So Daisy happily left this morning with new owner, Lauren. A sad day for me though as she was such a pleasure to have around, and was making me quite popular in the block because of her happy spirit and wiggly backside! It's been five hours and I miss her like mad. It's one of the cons to fostering – having to give them up, and I don't think I'll ever get used to them going. But each dog teaches me something new about dogs, and about me. One of the many things I learned from Daisy is the importance of not inhibiting a puppy's biting habits. Daisy loved to nibble on fingers, and at eight months, she had adult teeth so could nibble quite hard! The biggest fear of a dog owner is having a dog that turns out to be aggressive. So they try to prevent puppy biting believing if they don't, then the puppy will grow up to think biting is correct and will sink his or her teeth into postmen, neighbours, other dogs or children. Such thinking is understandable, but is incorrect. Indeed, preventing a puppy from biting can lead to a dog that bites in later life. Lolly was foster dog number 6, a five-year old Shepherd mix. That's her in the photo. At first glance, Lolly was an extremely calm dog. She ate gently from your hand so was popular with children and their parents. She never jumped up, never chewed furniture, and would stand obediently by you to be petted. What Lolly could not do, however, was bite anything. She would not chew toys, would not fetch balls, would never play tug of war. Lolly had been so severely reprimanded for biting as a puppy, that she would not even bite her food. Lolly licked her dinner up.
So Lolly was far from calm. She was completely confused. Lolly would bark uncontrollably at moving objects such as trucks, vans, bikes, or skateboards. In New York city you can imagine how stressful taking her on walks could be! With other dogs she was unpredictable. She generally did not want to play with them, but would be the first to run into a dog fight to try and sink her teeth into a neck. In one sad case Lolly actually caused damage to a small dog while at a boarders. While I adored Lolly for all her foibles, it took more than three months before someone else felt that way. Now she lives in Connecticut with a loving family and is beginning to fetch balls.
So how does Lolly's behaviour connect to the fact she had not been allowed to bite as a puppy? As we are all aware, dogs used to hunt for food, and pull their prey down by biting. By sinking their jaws into prey, dogs relieved all the tension that had built up during the hunt. So when dogs feel emotion, be that excitement or fear, then their natural instinct is to sink their teeth into something to relieve the stress that emotion causes. If you have seen a dog gnawing on a bone or chewing on their favourite toy, you will have noticed the glazed look of sheer bliss not dissimilar to how humans appear when getting a relaxing massage.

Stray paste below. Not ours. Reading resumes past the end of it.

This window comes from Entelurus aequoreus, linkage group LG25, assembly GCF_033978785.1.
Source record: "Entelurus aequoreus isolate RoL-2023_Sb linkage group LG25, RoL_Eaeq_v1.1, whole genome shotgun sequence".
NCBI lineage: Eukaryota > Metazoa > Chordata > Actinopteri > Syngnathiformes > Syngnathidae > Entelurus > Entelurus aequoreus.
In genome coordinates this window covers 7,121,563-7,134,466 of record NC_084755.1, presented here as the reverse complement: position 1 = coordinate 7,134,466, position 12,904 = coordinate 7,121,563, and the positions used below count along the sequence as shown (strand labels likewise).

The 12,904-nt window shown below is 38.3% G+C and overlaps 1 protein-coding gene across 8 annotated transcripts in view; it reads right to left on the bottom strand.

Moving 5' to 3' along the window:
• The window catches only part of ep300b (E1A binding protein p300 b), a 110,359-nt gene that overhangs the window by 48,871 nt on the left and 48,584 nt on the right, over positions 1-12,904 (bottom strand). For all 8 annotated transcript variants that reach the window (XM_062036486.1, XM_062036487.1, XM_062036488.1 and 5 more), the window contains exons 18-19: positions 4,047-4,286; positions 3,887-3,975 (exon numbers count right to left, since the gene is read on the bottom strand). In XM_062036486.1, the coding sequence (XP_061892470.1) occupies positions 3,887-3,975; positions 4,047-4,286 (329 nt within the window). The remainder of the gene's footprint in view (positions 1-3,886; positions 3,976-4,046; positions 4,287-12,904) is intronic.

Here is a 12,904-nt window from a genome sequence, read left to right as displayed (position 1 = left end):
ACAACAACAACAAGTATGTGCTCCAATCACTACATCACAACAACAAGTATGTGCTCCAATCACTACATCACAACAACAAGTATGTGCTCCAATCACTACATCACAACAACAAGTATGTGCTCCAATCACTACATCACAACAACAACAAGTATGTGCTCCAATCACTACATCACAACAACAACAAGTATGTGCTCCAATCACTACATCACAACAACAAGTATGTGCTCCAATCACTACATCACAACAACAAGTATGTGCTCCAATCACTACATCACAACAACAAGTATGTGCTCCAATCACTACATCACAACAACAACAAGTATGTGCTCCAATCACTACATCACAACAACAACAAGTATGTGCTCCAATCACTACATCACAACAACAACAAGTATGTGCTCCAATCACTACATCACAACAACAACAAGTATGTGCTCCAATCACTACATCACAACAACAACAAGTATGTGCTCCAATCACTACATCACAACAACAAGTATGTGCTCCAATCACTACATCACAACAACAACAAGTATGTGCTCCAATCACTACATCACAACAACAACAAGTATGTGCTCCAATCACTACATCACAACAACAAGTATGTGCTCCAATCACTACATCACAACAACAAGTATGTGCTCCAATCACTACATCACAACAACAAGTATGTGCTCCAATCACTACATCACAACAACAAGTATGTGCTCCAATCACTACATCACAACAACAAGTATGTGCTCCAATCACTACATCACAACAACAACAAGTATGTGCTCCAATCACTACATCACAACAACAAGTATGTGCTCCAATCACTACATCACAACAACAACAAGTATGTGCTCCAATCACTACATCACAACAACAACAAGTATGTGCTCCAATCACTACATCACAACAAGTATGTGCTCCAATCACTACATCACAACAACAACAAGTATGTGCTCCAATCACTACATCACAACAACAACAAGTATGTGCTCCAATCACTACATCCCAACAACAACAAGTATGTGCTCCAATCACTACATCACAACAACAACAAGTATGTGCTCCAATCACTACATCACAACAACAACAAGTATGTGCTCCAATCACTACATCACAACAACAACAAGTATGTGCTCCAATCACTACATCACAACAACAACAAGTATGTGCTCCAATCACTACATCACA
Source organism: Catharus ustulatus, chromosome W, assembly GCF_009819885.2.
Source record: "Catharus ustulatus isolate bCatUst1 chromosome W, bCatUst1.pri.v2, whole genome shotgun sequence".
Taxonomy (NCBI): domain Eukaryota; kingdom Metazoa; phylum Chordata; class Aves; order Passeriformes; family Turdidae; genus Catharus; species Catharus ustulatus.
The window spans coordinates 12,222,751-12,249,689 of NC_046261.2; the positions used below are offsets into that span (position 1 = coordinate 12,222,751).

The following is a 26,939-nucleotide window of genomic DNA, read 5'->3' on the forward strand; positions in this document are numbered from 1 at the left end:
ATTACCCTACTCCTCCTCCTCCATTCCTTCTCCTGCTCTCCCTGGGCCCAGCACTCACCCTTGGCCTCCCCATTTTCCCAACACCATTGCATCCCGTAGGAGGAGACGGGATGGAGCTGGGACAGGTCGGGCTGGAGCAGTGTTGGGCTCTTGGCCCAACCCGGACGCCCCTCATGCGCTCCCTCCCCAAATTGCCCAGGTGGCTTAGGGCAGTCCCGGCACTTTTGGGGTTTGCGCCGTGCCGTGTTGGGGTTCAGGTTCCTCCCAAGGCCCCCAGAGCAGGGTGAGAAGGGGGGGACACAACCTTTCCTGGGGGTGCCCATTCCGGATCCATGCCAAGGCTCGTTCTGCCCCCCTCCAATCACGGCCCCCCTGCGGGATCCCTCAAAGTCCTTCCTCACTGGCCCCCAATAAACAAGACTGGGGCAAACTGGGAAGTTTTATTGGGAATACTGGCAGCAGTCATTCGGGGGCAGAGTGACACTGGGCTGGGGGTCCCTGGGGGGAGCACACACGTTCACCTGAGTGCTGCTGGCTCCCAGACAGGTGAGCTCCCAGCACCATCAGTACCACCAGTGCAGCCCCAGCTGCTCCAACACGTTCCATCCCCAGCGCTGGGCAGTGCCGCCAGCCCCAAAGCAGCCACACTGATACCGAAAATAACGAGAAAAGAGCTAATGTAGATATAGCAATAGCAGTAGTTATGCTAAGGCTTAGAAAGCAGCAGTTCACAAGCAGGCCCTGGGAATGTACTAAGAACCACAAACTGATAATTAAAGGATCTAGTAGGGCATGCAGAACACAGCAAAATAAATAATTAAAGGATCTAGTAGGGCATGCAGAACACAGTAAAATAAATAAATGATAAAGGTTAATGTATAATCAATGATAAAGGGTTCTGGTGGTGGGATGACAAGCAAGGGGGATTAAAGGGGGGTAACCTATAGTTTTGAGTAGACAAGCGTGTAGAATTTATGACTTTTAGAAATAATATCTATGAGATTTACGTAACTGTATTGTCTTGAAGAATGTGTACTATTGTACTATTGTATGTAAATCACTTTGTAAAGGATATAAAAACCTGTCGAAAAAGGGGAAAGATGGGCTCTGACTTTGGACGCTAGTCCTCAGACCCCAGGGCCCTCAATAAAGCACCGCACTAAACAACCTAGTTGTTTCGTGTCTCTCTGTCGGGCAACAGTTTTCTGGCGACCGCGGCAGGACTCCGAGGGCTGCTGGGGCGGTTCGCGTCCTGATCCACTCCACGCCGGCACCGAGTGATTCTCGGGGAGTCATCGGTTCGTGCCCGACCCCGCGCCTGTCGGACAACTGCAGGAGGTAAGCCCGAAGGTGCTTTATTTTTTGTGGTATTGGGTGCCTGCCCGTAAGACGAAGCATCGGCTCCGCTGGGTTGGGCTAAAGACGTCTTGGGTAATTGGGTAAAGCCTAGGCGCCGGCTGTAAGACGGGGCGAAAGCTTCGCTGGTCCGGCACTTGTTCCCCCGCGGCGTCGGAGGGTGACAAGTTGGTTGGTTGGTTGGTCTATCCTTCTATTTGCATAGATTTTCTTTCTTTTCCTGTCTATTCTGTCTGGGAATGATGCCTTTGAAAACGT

While evolution has changed the dog from a human hunting companion to a pet, it has not taken away their desire to relieve stress by chewing and biting. If they are not allowed to do so, where does all that stress go? In Lolly's case, it went inside and ended up in unpredictable outbursts of biting, snapping or barking. Had she known she could relieve that tension through chewing on a ball, or pulling a tug toy then she would have been able to be calmer in times of heightened emotion, and would have known when she should use her teeth and when she shouldn't.
I'm always amazed by owners that shout at their dogs, but the training books out there are so confusing and often aggressive in their methods, that I can understand why owners think it the right course of action. I've seen some terrible advice for preventing puppy bites such as shaking the puppy by its collar, shouting No! at the puppy, pushing in the puppy's cheeks so it bites itself, holding the puppy's muzzle.. Would anyone expect a child to grow up to be normal if they were treated so sternly?
With puppies, patience is the key, and hopefully after my ten days with Daisy I've learned to be more patient. If you bring your puppy up calmly and with love, with plenty of play time and toys for stimulus, then it will not matter if they bite on your fingers for a few months. They honestly will grow out of it. Just replace your fingers with a toy if it bothers you, or let them nibble you and if they nibble too hard, yelp Owww! Puppies are learning what they can and cannot bite and how hard they can use their teeth. Through biting they bond with their group, and begin to understand their surroundings. They like to explore with their mouths! Let them do it! An excellent resource on puppy biting is a blog by trainer Lee Charles Kelley, my dog mentor! Here is a link to his blog on puppy biting and what to do about it.